But he also admits to being more worried about publishing his autobiography, putting his personal life out there in the open - than he was about publishing his genome. Scientists everywhere gained full access to that earlier this year.

Frankenstein moment

His latest research, at his company "Synthetic Genomics" is perhaps the most challenging yet. Look at the website "Imagine a future where specially tailored organisms harness the Sun to create clean energy…"

This is his work to put together the building blocks of life - chunks of microbial DNA - to bring about bio-factories that can make clean hydrogen fuel from sunlight and water, or soak up carbon dioxide to help combat global warming.

"We know we can make synthetic DNA - that's been possible for the last 30 years, its just increasing the size of the pieces. It's what do you do with it. How do you boot up a chromosome? It's not a living entity it's just a piece of chemical.

"And what we published just a short while ago, where we could take a chromosome - just the naked DNA from one species and transplant it into another bacteria…and that chromosome that we put in totally took over the cell - all the characteristics of the original species completely went away, along with its chromosome, and the new chromosome dictated everything that happened in the cell. To us that's the key experiment."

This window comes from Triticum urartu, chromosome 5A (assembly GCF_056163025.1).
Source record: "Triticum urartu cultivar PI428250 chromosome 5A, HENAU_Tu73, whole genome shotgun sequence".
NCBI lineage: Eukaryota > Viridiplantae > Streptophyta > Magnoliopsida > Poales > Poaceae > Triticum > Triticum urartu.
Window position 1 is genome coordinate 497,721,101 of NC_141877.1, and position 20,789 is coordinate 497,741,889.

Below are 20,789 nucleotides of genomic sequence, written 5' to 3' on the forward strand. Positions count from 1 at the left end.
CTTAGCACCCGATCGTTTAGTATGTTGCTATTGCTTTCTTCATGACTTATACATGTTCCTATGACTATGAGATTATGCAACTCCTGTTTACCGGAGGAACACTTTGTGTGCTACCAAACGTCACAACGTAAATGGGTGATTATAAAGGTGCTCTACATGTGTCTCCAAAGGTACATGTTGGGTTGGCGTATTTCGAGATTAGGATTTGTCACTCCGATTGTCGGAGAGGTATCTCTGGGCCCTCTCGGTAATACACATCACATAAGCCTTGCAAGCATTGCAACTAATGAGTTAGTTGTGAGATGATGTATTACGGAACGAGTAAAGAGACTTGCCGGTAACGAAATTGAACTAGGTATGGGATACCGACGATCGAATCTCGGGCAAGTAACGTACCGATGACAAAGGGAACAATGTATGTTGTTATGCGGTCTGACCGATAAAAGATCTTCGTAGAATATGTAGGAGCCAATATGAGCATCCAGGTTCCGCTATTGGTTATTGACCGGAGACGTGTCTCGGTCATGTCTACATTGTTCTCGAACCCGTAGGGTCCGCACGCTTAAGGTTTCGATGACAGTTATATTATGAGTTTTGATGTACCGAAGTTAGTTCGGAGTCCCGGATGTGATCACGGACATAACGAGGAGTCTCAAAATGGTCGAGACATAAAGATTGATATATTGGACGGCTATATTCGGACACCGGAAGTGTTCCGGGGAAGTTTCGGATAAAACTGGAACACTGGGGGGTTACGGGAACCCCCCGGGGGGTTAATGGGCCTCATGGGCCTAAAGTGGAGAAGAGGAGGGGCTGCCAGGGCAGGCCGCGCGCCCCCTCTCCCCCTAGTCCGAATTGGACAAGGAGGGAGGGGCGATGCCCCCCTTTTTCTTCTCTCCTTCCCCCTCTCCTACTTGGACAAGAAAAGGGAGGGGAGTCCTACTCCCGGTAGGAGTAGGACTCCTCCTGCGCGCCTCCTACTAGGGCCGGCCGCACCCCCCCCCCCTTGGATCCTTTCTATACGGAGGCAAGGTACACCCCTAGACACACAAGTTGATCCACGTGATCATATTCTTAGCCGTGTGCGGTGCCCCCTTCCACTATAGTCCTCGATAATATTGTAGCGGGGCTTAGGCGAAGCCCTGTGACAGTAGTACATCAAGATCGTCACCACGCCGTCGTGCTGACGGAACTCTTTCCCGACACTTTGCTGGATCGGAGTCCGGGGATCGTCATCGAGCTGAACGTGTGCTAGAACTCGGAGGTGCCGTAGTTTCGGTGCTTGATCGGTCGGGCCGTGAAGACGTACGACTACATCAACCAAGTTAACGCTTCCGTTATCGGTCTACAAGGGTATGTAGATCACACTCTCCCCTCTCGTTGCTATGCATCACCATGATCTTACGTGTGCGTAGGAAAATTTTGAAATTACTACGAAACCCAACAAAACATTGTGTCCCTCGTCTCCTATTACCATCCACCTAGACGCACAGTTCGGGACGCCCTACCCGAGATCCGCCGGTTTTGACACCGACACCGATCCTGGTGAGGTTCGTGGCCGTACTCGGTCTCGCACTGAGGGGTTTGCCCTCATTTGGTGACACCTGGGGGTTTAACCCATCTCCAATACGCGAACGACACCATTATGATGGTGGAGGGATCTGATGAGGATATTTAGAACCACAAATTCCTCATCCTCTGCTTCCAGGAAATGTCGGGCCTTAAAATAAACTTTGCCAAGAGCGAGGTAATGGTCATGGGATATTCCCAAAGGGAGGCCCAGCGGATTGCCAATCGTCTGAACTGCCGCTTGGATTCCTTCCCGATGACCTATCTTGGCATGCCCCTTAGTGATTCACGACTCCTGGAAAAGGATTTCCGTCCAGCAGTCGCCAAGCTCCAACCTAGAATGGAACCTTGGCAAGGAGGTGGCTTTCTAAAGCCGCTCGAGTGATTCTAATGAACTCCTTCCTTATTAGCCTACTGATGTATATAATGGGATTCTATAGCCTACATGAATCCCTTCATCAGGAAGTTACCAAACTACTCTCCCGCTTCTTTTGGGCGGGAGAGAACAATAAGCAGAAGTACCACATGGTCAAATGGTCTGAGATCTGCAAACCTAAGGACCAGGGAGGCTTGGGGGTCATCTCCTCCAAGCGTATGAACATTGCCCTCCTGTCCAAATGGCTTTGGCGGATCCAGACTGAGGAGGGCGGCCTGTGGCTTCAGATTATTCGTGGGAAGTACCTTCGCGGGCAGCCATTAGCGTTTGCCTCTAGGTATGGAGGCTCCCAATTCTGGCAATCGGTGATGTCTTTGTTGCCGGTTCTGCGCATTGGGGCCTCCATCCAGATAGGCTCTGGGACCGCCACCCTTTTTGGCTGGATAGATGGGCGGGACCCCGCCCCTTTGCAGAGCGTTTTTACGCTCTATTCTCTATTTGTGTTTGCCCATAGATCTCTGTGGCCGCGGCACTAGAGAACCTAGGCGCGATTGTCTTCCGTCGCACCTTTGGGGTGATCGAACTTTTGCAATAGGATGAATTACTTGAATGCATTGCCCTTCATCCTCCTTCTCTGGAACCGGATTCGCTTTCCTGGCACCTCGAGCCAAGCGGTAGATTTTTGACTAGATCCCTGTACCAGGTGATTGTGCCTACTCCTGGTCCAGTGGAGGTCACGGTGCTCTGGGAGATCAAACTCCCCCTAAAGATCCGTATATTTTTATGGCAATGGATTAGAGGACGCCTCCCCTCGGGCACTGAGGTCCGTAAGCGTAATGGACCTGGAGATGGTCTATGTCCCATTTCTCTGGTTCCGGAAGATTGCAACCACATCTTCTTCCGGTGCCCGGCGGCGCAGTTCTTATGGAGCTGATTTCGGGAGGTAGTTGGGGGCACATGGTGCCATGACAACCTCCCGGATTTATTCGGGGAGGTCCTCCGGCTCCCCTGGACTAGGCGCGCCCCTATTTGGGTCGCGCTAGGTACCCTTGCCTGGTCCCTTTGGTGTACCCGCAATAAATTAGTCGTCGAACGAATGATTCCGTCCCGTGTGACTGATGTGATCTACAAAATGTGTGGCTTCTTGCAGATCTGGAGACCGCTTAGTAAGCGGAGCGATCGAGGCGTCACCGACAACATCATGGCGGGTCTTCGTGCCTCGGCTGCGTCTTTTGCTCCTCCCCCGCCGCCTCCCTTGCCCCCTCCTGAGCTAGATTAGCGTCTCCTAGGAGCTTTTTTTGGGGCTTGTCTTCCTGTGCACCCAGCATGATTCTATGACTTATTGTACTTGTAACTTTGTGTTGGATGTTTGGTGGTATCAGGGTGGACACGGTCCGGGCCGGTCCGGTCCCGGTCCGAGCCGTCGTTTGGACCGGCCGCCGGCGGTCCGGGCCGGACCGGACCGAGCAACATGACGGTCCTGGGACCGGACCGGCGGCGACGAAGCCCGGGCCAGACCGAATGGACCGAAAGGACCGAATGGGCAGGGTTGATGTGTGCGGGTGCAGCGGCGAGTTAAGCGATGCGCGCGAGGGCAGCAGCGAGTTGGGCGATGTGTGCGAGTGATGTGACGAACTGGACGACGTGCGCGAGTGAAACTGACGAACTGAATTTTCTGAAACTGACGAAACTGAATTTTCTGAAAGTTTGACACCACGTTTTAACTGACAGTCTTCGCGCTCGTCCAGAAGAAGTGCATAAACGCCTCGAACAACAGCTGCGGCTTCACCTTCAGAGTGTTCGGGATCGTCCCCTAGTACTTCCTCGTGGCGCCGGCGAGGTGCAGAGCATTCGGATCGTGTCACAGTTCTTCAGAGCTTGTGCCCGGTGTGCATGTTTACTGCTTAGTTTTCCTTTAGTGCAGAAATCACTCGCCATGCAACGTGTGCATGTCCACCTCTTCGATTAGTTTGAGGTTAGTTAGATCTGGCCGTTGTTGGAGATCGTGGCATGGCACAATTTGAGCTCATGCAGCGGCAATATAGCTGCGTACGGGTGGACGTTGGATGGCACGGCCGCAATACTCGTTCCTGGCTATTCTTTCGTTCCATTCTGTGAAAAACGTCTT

Media interest

But crucially, I asked, has he yet managed to "boot up" that chromosome in the lab - what some might call the Frankenstein moment..?

"No we have not achieved that yet, but experiments are underway, but these experiments take six weeks, because cells grow slowly. It's weeks to months away."

He pulled out a series of little "after dinner speech" cards, which plotted out his schedule for the next few days. He read me the tiny print.

Monday morning - press conference at 10.30 am ("don't know why - I've got nothing new to say") then it's BBC "Hardtalk", then lunch with the FT, then a dinner - "Oh yes, and then there's Newsnight - that's live isn't it?"

"Enjoy tomorrow," I said "It should be fun."

"I'm gonna try and make it that way", he said - and he grinned. I wasn't sure if his idea of "fun" is quite the same as it is for the rest of us…

Creating life in the laboratory
19 Oct 07 |  Science/Nature